(HealthDay News) — More U.S. physicians are sparing their low-risk prostate cancer patients from prostatectomy, radiation, and androgen deprivation monotherapy in favor of active surveillance/watchful waiting, according to a research letter published in the July 7 issue of the Journal of the American Medical Association.

The researchers found the use of surveillance for low-risk disease to be 7–14% from 1990–2009, but increased to 40% in 2010–2013. This is “excellent news,” study author Matthew Cooperberg, MD, MPH, the Helen Diller Family Chair in Urology at the University of California, San Francisco, told HealthDay. “We expected to see a rise in surveillance rates, but were surprised by the steepness of the trajectory,” he said. “This really does represent a paradigm change, and it’s faster than the typical pace of medical evolution.”

Last week, a study published in JAMA Internal Medicine suggested that the wide majority of men with low-risk prostate cancer between 2010–2011 had treatment. But, that study defined low-risk in various ways that included between 11–40% of prostate cancer patients. The new study examines the medical records of 10,472 men from 45 urology practices. And, it uses a single definition of low-risk. The current study also looks at information through 2013.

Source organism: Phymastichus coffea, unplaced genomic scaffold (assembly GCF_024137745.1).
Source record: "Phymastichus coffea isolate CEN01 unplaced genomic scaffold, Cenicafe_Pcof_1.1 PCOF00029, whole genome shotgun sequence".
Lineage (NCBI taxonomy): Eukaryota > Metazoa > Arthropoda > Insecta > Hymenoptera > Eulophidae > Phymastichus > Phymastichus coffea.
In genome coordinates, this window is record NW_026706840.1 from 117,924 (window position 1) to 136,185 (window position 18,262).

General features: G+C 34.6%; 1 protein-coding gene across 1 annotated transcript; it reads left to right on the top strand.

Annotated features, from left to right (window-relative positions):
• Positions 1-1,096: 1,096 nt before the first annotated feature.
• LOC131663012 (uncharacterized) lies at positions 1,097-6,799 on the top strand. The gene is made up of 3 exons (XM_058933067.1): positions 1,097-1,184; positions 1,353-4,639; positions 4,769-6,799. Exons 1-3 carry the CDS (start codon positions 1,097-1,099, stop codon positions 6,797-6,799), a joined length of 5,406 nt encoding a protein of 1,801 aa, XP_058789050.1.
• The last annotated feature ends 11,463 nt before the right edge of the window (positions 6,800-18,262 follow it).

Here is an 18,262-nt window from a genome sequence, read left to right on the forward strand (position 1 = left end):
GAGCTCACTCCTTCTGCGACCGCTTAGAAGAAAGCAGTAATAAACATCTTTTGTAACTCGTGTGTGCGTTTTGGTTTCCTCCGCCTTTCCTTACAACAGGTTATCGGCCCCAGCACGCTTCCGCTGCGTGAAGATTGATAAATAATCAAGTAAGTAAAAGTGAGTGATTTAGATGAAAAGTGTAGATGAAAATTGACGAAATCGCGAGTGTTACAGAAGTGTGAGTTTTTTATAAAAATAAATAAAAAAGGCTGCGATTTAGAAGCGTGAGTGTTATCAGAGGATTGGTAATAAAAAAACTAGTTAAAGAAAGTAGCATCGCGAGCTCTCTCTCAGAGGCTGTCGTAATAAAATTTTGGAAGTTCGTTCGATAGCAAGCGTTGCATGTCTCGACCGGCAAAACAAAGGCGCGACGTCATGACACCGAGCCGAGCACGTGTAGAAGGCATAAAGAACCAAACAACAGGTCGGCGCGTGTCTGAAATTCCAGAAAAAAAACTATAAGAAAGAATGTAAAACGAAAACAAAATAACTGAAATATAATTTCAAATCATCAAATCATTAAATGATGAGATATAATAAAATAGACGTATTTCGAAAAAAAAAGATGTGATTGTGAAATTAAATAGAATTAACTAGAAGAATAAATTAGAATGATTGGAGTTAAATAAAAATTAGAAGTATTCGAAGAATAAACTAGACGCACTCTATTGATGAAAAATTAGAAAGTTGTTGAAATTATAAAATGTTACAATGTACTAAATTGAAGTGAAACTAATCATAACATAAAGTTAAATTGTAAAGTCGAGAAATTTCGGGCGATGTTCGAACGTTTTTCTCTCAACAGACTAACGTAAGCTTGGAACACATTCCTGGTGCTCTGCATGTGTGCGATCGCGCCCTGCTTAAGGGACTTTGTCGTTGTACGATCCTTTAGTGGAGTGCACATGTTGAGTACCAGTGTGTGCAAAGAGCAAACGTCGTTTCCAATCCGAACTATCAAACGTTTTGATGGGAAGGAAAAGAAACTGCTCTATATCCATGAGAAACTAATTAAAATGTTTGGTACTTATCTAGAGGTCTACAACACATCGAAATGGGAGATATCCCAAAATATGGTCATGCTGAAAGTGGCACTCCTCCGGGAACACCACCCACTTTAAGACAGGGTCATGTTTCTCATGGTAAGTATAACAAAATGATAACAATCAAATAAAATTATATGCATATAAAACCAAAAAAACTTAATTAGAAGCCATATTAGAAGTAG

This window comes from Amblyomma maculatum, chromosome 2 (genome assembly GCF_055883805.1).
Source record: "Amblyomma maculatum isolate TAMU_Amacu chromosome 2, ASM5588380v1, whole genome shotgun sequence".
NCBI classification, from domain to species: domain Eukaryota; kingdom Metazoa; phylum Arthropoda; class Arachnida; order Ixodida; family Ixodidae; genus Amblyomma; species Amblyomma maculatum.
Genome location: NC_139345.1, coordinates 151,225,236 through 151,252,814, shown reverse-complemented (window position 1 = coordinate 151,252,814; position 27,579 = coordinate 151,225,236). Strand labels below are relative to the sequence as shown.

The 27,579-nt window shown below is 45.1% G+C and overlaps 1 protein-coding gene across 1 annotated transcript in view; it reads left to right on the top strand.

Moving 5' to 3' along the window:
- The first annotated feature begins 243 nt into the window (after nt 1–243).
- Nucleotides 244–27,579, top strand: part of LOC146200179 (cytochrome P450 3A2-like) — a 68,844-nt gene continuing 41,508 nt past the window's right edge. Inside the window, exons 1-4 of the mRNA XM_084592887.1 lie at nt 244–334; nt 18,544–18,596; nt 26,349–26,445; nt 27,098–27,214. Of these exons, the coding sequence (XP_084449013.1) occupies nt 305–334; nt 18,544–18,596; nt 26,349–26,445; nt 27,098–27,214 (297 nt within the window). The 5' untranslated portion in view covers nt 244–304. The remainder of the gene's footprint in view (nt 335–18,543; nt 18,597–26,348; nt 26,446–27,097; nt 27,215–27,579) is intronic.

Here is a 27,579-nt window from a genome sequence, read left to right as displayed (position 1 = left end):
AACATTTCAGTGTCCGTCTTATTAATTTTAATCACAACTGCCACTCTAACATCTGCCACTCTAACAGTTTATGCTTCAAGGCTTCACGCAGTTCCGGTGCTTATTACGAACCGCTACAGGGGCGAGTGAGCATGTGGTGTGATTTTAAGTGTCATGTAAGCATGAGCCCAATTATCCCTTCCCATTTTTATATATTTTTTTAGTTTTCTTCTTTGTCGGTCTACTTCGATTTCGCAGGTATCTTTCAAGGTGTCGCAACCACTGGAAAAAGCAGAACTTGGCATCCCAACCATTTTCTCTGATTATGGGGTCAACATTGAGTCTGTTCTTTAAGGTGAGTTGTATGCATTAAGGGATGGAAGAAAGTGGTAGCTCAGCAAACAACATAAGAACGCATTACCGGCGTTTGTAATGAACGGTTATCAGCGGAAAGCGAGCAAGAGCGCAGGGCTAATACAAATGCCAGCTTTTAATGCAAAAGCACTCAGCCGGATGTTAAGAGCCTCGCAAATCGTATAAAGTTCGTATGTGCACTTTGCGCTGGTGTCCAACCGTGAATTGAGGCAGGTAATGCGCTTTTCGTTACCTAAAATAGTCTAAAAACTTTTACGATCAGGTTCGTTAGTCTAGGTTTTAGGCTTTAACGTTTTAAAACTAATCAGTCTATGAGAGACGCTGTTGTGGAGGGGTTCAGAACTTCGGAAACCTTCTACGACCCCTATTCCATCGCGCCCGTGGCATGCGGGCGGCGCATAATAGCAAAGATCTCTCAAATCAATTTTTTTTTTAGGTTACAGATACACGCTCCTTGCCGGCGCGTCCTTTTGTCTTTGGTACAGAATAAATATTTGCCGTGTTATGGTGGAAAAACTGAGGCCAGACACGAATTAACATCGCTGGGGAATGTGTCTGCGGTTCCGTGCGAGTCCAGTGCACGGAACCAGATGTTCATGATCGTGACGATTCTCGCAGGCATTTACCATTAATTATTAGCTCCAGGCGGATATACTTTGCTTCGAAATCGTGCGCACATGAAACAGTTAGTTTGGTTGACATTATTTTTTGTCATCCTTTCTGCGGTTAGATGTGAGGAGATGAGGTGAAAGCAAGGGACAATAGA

In addition to finding a higher rate of surveillance in all men, the researchers also found that those aged ≥75 were much less likely to get potentially unnecessary treatment. Among low-risk men aged ≥75, the rate of surveillance rose from 21.9% in 2000–2004 to 76.2% in 2010–2013, the researchers found. As for patients at greater danger, “we’re seeing more aggressive management of higher-risk disease with surgery, radiation, or both, which is also a trend toward better management,” Cooperberg said.

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